Taking risks. It's something politicians traditionally try to avoid during an election campaign — and in that sense, this campaign has been anything but traditional.
Tory leader Tim Hudak's risk may be the biggest of all. In an economy where many are out of work or concerned about losing their job, talking job creation seems like a no-brainer. Enter the million jobs plan. Catchy. Bold. Exactly the kind of promise you'd expect to hear during an election campaign.
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And his newly-released platform goes even further, with plans to increase classroom sizes, cancel salary raises for teachers, cut another 9,700 non-teaching positions in schools and axe a renovation tax credit designed to help seniors stay in their homes longer.
Campaigns are often run on vague promises to make government more "efficient" or "lean" but Hudak's taken the unusual step of getting very specific.
And he could pay for it.
What's worked for Hudak so far is that his ideas are so clear and so controversial, it's taken the heat off a series of small gaffes (including a rather embarrassing photo-op on a Toronto subway that was derailed by transit cops), and focused the attention on his policy.
His campaign team clearly wants to keep the spotlight there. Every event this week has been tightly controlled and each speech has been delivered to a friendly, and presumably vetted, audience.
Running on risk
For her part, Kathleen Wynne is betting her job on the big-spending budget that brought down her minority government.
Yes, it will increase Ontario's deficit. Yes, it will raise taxes. Yes, it will continue to offer government money to big business to encourage those companies to create jobs. But the Liberal leader's biggest risk may be her pension plan.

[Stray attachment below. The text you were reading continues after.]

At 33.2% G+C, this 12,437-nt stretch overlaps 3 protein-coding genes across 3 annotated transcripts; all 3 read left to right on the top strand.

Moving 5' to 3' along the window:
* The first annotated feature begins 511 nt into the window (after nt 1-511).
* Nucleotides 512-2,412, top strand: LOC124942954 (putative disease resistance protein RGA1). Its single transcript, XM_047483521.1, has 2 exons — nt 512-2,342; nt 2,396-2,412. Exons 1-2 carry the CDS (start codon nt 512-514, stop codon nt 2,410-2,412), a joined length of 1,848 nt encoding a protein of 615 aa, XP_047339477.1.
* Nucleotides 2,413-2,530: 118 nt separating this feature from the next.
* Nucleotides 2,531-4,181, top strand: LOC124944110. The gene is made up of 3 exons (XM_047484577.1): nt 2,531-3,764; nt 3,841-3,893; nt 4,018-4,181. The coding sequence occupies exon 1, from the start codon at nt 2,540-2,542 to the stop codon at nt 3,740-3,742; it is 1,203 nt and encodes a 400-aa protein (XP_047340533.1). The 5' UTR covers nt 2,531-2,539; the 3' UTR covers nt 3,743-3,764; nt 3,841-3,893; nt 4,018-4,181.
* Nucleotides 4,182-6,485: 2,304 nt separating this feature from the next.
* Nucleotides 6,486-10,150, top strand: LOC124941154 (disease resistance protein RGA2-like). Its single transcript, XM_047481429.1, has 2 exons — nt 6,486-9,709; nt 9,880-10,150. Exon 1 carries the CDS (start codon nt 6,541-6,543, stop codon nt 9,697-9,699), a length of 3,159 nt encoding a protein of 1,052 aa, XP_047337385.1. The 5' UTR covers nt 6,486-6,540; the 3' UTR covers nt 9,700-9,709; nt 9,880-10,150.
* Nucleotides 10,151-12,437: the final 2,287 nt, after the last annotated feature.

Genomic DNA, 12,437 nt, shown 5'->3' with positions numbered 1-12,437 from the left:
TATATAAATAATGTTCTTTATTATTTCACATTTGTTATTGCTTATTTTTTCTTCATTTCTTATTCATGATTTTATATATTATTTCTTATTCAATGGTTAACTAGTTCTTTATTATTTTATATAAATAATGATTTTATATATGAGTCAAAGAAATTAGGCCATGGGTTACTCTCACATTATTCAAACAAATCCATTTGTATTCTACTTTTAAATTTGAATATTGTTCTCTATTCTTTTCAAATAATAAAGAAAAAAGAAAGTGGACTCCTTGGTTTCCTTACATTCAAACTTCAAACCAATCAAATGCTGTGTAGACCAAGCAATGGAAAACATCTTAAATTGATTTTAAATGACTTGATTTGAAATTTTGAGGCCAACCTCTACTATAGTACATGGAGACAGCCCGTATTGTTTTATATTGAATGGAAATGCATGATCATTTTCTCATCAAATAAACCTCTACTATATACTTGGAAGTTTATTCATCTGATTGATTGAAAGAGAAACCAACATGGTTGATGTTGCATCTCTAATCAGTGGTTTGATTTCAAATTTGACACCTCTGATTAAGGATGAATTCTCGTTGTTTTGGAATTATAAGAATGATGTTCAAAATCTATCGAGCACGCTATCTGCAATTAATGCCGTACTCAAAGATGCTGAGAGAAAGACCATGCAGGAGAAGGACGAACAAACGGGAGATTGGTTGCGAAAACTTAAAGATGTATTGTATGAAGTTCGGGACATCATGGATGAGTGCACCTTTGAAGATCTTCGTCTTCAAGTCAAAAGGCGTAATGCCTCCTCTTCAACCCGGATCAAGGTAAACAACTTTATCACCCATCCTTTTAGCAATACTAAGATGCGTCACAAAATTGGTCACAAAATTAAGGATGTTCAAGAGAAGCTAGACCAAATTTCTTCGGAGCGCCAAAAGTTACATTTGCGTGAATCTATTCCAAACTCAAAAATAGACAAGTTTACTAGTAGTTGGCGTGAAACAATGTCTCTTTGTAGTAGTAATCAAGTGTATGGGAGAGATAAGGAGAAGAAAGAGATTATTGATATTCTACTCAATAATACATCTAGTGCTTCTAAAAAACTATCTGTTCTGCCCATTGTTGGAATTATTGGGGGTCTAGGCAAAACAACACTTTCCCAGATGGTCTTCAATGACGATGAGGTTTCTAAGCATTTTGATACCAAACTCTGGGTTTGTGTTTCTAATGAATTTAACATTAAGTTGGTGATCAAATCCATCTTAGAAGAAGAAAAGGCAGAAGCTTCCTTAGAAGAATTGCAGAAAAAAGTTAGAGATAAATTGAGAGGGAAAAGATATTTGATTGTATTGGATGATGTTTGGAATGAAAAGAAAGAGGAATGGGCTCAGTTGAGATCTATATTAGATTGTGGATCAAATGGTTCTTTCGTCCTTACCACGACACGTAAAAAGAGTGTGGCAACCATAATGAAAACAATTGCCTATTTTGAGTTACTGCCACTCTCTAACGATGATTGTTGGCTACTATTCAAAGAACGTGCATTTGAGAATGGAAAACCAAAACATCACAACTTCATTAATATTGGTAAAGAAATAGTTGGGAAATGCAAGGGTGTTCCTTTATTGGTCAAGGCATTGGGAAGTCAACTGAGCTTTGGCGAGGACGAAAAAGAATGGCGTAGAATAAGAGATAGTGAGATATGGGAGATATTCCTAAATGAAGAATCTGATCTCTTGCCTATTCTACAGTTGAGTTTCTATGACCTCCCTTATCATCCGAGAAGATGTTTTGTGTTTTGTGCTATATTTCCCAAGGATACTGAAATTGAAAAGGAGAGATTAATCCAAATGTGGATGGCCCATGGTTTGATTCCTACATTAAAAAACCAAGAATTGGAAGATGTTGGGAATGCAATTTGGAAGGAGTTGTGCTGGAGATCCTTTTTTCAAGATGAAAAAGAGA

Not only must Wynne convince Ontarians that government should spend more but that they should too — that forking over another $100 or so a month from their paycheques is a pill they need to swallow for their future financial health.
For now, the Liberals' proposed pension plan has been overshadowed by the debate over job creation, but don't expect the Conservatives to abandon attacks on what they call a "payroll tax."
So: two clear plans. Polar opposites and polarizing.
There is certainly room for middle ground, perhaps an opportunity for the far-left party. But Andrea Horwath is also taking a risk, at this point, by failing to deliver a big promise of her own. The NDP leader grabbed the province's attention when she pronounced she would not support the Wynne budget, triggering an election. Now she's in danger of being left on the sidelines in the race she orchestrated.
You can read the Liberal budget/platform. The Tories have now officially released their full campaign platform. The NDP are noticeably behind. On the party website at the time of writing, their downloadable "Plan for Affordable Change" still references "working with Jack Layton and the federal New Democrats." (The NDP relaunched its website after the publication of this article.)
Certainly, Horwath has divulged some details about her plan for job creation, unveiling a $5,000 tax credit for businesses tied to each new job created.
She's also rolled out some pocketbook promises such as taking the provincial portion of the HST off hydro bills. But, so far, the NDP plan has been coming out in dribbles. Horwath is forced to spend more time reacting to the pledges from the other party leaders, rather than setting the agenda herself.
It is still early days. But in a campaign where the two front-runners have apparently abandoned the more traditional "take no risks" approach, Horwath and the NDP may not be able to afford to play it safe much longer.